Admiralty Trawler JAMES FENNEL, bound from Gibraltar for Portsmouth [18M] – (Dive Dorset: 125 p103/104 – 50 32.75N; 02 27.30W) & (Clarke: 50 32.78N; 02 27.51W) (Also good local detail in LARN) – Blacknor Point, Portland. (LePard: pages 108 & 109). Farr: p49, Weymouth Library Photograph L910.4 JA.1-8 neg. No. 24/19. Portland Museum Wreck No. 13.
The steam driven admiralty trawler James Fennel was returning east up the English Channel in a thick fog when she ran into the rock below Blacknor. A local man ‘Sunny Sanders heard the shouts from the crew, he attempted to reach the ship but was cut off by the sea. Using another route he manage to get within thirty feet where he got them to throw a rope attached to a hawser. Saunders guided the naval ratings, successful getting all of them to safety. This did not include the Captain however who unfortunately fell into the sea. Saunders bravely jumped in and saved him.
Further attempts were made to salvage the JAMES FENNEL but she eventually slipped into deeper water where she remains to this day. Hincliffe (Dive Doerset) describes the site as follows: “The wreck lies in 15 metres of water and is a very popular dive site. Her stern is still complete and stands almost five metres high above a large propeller. Amidships is her engine and boiler. Her forward end is badly smashed with her bow section detached and twisted, but still in contact with the hull. She faces away from the shore to the west. The wreck lies in Halleluja Bay, between Tar Rocks and Blacknor Point
Note: The 215 ton James Fennel was built by Fullarton & Company at Paisley, Scotland. She was built as one of the Stath class of auxiliary patrol vessels. She was fitted with a triple-expansion engine and armed with a 12 pounder gun.
From the Island & Royal Manor of Portland Historic Sources. Transcribed from Lloyd’s Sunday News (London).
One man saves 16 from wreck.
Climbed cliff in dark and fog.
Stirring Story of Fisherman’s Heroic Feat.
Sixteen Lives Saved [From Our Own Correspondent]
By splendid promptitude and courage, Albert (otherwise known as ‘Sunny’) Saunders, a Portland fisherman, succeeded in rescuing, practically unaided, the officers and crew of H M Trawler James Fennell, 16 in number, after their vessel had gone on the rocks near the Blackburn Fort, Portland, at night in a dense fog.
When alarm guns and signal rockets intimated to Portland people that there was another vessel ashore (this was the third wreck in these waters within a week) Saunders, who lived at 24, Well-bay Terrace, Chesil, Portland, set out with only a tiny electric torch, along the rugged coast to try and locate the wreck. He stumbled along over the rocks in almost impenetrable darkness until he reached the further end of Clay Hope when to his dismay he found that he could not go any further, as right in his track was the sea dashing against a perpendicular cliff.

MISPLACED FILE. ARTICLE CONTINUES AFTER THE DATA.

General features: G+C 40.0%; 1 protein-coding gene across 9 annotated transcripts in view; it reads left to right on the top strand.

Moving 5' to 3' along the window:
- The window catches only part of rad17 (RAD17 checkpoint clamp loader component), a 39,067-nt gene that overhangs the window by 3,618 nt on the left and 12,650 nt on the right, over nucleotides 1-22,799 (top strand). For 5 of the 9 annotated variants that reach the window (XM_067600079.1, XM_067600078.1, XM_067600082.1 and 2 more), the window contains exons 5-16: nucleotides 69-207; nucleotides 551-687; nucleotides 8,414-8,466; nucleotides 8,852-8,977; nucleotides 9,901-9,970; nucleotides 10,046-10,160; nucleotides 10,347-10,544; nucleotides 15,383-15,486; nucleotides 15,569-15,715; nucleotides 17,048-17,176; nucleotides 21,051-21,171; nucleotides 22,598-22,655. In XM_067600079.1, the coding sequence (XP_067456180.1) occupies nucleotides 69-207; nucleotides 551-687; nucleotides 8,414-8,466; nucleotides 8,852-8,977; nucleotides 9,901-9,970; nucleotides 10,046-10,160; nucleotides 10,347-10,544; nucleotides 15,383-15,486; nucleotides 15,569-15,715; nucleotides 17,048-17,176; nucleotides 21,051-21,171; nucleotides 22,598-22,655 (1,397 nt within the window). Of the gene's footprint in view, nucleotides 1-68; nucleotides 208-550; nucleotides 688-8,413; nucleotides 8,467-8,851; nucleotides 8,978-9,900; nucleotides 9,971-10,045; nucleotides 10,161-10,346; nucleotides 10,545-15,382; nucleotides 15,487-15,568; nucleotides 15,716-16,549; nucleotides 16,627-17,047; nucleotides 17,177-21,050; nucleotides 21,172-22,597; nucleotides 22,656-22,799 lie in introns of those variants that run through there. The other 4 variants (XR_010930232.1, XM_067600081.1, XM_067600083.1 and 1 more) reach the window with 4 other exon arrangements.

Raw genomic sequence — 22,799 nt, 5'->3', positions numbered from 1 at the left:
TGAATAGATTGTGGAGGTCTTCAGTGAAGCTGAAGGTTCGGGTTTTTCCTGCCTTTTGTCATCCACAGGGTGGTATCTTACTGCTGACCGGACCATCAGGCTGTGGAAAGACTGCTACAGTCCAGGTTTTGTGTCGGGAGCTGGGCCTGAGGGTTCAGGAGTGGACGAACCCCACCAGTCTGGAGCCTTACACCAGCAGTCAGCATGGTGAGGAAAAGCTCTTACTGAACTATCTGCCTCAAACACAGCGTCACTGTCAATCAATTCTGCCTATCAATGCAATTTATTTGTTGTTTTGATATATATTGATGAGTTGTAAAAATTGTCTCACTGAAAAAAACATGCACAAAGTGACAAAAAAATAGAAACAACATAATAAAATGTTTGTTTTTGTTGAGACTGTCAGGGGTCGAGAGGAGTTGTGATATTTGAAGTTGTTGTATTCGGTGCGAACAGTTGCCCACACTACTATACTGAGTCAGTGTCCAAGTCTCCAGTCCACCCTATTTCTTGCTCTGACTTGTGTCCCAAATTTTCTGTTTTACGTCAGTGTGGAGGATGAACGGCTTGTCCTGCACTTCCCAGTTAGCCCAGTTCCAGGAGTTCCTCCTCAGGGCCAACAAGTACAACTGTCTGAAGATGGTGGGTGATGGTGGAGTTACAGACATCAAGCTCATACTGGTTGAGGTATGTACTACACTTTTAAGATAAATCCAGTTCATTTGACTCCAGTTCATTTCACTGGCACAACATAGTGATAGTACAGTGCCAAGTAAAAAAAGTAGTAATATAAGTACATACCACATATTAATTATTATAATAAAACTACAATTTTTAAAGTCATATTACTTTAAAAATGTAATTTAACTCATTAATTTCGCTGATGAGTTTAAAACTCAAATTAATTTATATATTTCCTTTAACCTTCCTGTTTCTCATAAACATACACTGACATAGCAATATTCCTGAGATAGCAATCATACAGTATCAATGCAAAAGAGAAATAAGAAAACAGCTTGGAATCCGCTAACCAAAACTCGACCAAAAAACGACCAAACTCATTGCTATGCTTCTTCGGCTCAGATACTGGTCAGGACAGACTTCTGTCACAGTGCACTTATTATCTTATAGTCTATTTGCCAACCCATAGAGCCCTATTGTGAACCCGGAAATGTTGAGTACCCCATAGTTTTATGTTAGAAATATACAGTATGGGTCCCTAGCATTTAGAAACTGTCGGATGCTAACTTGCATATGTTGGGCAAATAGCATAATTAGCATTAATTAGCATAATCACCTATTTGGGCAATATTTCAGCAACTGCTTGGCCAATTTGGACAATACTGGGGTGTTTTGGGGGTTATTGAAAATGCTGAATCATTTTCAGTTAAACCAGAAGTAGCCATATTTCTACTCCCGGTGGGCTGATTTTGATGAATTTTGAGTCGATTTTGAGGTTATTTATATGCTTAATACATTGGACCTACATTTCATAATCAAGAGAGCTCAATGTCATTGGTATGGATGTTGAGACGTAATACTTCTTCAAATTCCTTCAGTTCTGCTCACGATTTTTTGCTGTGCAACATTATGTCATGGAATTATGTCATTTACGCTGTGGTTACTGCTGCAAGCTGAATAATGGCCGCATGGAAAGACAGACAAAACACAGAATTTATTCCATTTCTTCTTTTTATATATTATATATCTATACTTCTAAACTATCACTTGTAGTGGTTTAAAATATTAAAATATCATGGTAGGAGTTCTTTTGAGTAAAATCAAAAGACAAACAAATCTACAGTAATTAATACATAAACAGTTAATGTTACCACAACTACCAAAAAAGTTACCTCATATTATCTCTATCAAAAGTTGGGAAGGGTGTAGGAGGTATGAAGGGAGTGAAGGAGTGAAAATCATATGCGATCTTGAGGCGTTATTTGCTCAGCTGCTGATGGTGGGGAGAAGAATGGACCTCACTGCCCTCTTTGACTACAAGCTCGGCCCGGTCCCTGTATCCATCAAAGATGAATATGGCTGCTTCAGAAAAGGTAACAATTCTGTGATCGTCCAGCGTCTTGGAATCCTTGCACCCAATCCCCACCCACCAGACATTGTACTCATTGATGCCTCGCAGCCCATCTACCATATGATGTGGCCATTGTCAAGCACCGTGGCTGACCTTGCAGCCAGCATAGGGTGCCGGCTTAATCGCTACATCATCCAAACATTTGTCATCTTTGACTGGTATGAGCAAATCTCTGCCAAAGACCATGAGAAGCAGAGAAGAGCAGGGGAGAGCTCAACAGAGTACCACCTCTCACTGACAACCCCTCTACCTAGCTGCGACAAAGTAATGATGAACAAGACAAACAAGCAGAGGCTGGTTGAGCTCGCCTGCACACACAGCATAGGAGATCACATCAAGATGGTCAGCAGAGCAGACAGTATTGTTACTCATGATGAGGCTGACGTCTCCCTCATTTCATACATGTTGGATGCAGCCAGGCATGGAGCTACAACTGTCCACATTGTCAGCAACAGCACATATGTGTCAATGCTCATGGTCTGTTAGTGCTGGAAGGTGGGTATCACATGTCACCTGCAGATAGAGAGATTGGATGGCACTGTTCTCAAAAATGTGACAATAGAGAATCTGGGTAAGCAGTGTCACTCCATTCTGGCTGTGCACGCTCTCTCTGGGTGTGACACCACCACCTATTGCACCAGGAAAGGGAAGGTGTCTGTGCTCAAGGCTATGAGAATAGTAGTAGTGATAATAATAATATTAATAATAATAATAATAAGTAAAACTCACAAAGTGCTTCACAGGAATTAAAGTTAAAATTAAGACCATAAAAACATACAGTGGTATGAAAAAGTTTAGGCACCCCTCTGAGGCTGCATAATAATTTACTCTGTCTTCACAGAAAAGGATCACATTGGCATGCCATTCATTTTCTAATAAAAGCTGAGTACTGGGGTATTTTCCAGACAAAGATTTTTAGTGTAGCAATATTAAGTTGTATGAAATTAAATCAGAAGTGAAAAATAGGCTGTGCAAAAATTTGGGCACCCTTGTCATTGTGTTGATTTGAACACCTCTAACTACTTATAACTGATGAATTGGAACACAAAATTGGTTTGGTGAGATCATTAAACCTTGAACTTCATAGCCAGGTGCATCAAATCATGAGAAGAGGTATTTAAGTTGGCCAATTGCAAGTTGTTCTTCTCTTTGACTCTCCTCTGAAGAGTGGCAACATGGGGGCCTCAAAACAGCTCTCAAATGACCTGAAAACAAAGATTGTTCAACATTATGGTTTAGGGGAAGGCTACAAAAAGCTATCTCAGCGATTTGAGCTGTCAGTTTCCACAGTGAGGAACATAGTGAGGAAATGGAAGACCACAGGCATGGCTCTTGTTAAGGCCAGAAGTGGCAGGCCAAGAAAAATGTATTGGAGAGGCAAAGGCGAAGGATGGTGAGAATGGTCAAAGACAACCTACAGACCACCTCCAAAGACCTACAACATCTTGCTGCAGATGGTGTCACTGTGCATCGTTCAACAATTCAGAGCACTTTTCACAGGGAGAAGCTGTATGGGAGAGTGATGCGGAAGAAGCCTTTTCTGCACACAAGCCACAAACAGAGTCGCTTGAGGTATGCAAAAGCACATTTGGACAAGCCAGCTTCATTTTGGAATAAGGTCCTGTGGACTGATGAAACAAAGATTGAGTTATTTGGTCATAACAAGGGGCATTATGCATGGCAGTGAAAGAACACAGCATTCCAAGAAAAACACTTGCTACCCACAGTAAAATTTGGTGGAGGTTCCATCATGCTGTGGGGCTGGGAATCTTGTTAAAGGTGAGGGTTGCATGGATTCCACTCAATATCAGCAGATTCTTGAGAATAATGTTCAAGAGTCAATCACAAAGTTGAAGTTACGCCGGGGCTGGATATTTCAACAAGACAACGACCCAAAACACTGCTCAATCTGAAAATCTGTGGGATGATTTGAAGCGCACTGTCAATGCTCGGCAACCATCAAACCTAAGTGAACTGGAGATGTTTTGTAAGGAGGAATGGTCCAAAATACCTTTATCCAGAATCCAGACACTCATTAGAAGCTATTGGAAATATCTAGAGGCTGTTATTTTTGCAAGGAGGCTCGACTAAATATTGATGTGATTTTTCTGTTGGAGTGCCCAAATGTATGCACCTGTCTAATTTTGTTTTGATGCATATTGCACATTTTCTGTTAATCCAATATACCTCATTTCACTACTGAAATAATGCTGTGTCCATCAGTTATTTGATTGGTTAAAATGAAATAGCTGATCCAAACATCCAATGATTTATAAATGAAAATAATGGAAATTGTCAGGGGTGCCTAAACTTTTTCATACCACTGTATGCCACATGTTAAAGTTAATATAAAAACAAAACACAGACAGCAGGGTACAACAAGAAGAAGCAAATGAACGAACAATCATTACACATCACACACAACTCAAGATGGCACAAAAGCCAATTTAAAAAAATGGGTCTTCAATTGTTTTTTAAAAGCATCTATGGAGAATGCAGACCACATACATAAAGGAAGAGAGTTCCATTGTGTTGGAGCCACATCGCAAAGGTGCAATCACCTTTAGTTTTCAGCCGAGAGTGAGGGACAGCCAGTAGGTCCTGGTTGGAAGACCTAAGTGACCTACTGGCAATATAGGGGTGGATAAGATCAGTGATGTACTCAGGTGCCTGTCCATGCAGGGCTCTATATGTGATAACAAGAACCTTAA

CLIMBED THE CLIFF
He retraced his steps, and then attempted the hazardous and stupendous feat of getting up the slippery cliff, in black darkness and with a thick fog, with only his torch to guide him. Pieces of rock gave way under him, and he narrowly escaped being hurled to destruction by one falling boulder; but eventually he reached the top, and got down the other side. When within hailing distance of the trawler he shouted through the darkness, “What are you?” Above the roar of the sea came back the reply, “A trawler.”
“Is the ship making much water?” asked Saunders. When told that she was leaking, this intrepid fisherman shouted back, “I can get you off in ten minutes. Don’t get into a boat, but throw me a heaving line.”
The crew threw a line, and ‘Sunny’, wading waist high into the water, managed, after several attempts, to secure it. In this way he was able to pull ashore a stout hawser which he fastened to a rock and which was heaved up tight on a steam winch on board.
A DOUBLE RESCUE
Along this line Saunders helped the whole of the officers and crew to safety. The last to come off was the officer in charge of the trawler, Lieut. White, RNR, who missed his hold on the hawser and fell into the sea with the ship’s papers and log. Saunders went in after him, and dragged him to safety, recovering also the log.
Not only Portland people but the Navy at Portland have honoured ‘Sunny’ Saunders for his great act of heroism. On board HMS Orion, flagship of Rear-Admiral Sir Douglas Nicholson, he was photographed with the crew whom he rescued.
The James Fennel Crew with their rescuer Sonny Saunders.
Photographs courtesy K. V. Saunders.
Day of Loss: 16
Month of Loss: 1
Year of Loss: 1920
Longitude: 50 32.75
Latitude: 02 27.30
Approximate Depth: 18